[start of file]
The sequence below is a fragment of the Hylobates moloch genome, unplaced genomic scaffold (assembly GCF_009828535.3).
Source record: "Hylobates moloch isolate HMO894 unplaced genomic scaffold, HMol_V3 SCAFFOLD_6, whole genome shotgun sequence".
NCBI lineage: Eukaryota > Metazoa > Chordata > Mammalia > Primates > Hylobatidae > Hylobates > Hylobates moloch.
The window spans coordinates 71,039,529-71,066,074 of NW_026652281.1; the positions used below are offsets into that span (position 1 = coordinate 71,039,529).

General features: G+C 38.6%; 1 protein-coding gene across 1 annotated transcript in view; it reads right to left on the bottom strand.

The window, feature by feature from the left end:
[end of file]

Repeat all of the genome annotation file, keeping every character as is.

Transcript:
The sequence below is a fragment of the Hylobates moloch genome, unplaced genomic scaffold (assembly GCF_009828535.3).
Source record: "Hylobates moloch isolate HMO894 unplaced genomic scaffold, HMol_V3 SCAFFOLD_6, whole genome shotgun sequence".
NCBI lineage: Eukaryota > Metazoa > Chordata > Mammalia > Primates > Hylobatidae > Hylobates > Hylobates moloch.
The window spans coordinates 71,039,529-71,066,074 of NW_026652281.1; the positions used below are offsets into that span (position 1 = coordinate 71,039,529).

General features: G+C 38.6%; 1 protein-coding gene across 1 annotated transcript in view; it reads right to left on the bottom strand.

The window, feature by feature from the left end: